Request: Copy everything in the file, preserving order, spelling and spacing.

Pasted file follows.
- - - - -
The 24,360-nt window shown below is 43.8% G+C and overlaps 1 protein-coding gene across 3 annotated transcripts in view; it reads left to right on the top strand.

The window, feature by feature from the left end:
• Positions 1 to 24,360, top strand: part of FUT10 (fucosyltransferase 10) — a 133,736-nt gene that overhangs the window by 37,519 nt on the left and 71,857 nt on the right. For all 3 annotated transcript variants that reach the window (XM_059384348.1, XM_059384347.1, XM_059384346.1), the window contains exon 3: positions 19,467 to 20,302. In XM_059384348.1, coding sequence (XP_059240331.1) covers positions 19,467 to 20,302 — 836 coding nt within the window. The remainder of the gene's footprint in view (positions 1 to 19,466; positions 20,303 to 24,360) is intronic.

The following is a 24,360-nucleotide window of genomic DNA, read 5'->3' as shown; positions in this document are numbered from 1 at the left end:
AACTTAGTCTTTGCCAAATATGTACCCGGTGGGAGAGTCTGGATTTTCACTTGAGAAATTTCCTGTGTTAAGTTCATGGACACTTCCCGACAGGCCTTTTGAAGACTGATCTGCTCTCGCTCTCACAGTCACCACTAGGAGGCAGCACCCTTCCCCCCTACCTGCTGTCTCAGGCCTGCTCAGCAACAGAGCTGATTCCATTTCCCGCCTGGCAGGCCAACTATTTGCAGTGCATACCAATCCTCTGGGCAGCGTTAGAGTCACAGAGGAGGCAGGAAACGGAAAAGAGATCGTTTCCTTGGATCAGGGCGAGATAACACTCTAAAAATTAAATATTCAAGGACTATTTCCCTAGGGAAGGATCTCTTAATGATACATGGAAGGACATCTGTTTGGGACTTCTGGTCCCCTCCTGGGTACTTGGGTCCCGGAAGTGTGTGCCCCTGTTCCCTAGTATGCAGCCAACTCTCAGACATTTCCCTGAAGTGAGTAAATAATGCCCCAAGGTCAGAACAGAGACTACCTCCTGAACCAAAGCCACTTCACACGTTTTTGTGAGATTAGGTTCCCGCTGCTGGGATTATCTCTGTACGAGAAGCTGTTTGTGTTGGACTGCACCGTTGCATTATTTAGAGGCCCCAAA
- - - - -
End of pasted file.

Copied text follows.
The 24,360-nt window shown below is 43.8% G+C and overlaps 1 protein-coding gene across 3 annotated transcripts in view; it reads left to right on the top strand.

The window, feature by feature from the left end:
• Positions 1 to 24,360, top strand: part of FUT10 (fucosyltransferase 10) — a 133,736-nt gene that overhangs the window by 37,519 nt on the left and 71,857 nt on the right. For all 3 annotated transcript variants that reach the window (XM_059384348.1, XM_059384347.1, XM_059384346.1), the window contains exon 3: positions 19,467 to 20,302. In XM_059384348.1, coding sequence (XP_059240331.1) covers positions 19,467 to 20,302 — 836 coding nt within the window. The remainder of the gene's footprint in view (positions 1 to 19,466; positions 20,303 to 24,360) is intronic.

The following is a 24,360-nucleotide window of genomic DNA, read 5'->3' as shown; positions in this document are numbered from 1 at the left end:
AACTTAGTCTTTGCCAAATATGTACCCGGTGGGAGAGTCTGGATTTTCACTTGAGAAATTTCCTGTGTTAAGTTCATGGACACTTCCCGACAGGCCTTTTGAAGACTGATCTGCTCTCGCTCTCACAGTCACCACTAGGAGGCAGCACCCTTCCCCCCTACCTGCTGTCTCAGGCCTGCTCAGCAACAGAGCTGATTCCATTTCCCGCCTGGCAGGCCAACTATTTGCAGTGCATACCAATCCTCTGGGCAGCGTTAGAGTCACAGAGGAGGCAGGAAACGGAAAAGAGATCGTTTCCTTGGATCAGGGCGAGATAACACTCTAAAAATTAAATATTCAAGGACTATTTCCCTAGGGAAGGATCTCTTAATGATACATGGAAGGACATCTGTTTGGGACTTCTGGTCCCCTCCTGGGTACTTGGGTCCCGGAAGTGTGTGCCCCTGTTCCCTAGTATGCAGCCAACTCTCAGACATTTCCCTGAAGTGAGTAAATAATGCCCCAAGGTCAGAACAGAGACTACCTCCTGAACCAAAGCCACTTCACACGTTTTTGTGAGATTAGGTTCCCGCTGCTGGGATTATCTCTGTACGAGAAGCTGTTTGTGTTGGACTGCACCGTTGCATTATTTAGAGGCCCCAAA